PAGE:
The MSIL and metadata of it are contained in a portable
executable (PE) file. The term "PE" implies "Portable Executable,"
which came into being with the intent of having a common file format for all
flavors of Windows Operating Systems on all supported CPU's. This is based on
and the Common Object File Format (COFF). This file format, which accommodates
MSIL or native code as well as metadata, enables the operating system to
recognize common language runtime images. The presence of metadata in the file
along with the MSIL makes the code self-describing, therefore, eliminating the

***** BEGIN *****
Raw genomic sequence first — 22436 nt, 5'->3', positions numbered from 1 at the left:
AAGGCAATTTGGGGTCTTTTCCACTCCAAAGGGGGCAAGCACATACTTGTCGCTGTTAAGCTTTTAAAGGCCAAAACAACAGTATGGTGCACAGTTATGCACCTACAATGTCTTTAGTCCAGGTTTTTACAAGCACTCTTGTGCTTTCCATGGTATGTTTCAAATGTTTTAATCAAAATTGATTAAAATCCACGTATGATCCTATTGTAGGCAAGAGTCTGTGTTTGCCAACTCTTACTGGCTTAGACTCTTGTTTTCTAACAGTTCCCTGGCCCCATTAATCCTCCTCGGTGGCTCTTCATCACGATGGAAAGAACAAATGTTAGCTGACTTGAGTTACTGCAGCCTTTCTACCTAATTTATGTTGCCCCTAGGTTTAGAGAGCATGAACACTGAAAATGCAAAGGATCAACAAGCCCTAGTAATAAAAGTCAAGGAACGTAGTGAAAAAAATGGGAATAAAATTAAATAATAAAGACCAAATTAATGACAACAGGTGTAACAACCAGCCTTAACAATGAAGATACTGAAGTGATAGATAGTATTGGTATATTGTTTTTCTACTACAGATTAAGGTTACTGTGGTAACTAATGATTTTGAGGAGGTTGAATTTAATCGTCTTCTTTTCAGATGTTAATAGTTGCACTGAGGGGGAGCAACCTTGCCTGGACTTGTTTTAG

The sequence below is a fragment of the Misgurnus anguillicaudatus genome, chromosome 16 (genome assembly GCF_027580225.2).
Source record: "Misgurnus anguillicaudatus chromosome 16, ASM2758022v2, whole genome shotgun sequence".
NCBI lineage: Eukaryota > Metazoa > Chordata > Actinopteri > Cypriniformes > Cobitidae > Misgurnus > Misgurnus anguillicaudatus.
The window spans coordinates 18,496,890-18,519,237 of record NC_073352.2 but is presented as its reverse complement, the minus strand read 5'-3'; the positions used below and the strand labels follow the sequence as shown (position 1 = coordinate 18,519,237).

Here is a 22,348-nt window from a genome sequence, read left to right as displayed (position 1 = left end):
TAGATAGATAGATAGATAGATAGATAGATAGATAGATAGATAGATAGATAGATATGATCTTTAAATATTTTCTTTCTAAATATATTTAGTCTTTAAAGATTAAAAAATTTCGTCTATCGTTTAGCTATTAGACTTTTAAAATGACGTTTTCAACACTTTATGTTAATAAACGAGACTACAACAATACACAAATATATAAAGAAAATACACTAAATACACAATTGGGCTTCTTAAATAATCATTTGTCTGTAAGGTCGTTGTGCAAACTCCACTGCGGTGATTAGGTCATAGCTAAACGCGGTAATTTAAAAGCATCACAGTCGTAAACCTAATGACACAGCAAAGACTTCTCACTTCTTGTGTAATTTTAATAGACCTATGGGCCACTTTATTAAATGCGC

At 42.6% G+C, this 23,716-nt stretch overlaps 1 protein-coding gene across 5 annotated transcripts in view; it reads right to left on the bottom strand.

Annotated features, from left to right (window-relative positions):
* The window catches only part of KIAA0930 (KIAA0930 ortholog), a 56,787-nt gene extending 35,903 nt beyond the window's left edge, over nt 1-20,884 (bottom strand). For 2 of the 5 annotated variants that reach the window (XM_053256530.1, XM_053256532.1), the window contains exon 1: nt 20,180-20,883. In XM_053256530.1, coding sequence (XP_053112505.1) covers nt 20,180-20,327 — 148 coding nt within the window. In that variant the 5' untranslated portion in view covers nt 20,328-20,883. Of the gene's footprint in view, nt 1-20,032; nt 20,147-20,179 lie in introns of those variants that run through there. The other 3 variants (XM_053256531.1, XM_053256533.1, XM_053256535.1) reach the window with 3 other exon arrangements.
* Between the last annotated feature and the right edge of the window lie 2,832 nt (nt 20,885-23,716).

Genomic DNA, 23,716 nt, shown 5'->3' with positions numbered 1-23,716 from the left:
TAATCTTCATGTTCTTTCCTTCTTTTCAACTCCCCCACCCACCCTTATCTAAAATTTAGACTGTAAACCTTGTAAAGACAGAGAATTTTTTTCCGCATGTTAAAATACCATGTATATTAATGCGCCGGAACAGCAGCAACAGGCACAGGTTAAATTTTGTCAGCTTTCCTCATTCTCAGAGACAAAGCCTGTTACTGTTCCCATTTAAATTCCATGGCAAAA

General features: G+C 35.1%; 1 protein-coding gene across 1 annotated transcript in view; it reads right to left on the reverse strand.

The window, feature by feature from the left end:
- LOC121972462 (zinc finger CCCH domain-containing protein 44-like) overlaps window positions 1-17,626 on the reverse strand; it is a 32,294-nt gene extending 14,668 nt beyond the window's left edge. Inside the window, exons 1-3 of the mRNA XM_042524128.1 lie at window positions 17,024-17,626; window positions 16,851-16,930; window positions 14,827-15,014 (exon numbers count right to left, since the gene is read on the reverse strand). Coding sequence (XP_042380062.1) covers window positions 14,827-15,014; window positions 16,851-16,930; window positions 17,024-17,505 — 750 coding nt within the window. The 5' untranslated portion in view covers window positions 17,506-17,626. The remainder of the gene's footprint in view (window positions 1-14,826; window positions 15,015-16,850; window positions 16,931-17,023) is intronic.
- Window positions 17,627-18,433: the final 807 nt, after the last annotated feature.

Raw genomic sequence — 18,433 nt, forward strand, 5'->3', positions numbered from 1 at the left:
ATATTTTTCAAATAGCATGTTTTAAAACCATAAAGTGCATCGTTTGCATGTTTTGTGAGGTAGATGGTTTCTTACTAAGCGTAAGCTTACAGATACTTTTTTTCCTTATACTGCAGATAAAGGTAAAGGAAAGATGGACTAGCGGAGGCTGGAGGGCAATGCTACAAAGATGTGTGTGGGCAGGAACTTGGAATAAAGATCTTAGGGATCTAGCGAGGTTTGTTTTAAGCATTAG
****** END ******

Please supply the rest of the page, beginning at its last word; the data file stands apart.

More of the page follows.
need for type libraries or Interface Definition Language (IDL). At runtime, the
metadata is read as and when it is needed for execution.
When a program targeted at the CLR is compiled, it generates
MSIL code which is in turn stored in a Portable Executable (PE) format. The
Portable Executable (PE) format (based on COFF) specifies a portable file
format for executables, object code, and DLLs that are used in Windows operating
systems. In order to make them portable across all 32-bit and 64 - bit Windows
Operating Systems, all .NET assemblies are actually portable executable or PE
files. The code, metadata and resources of the MSIL are actually stored in a
data section in the PE file. The following is the layout of a PE file (also
known as an Image file) in the COFF format.
Listing 3: The PE File Structure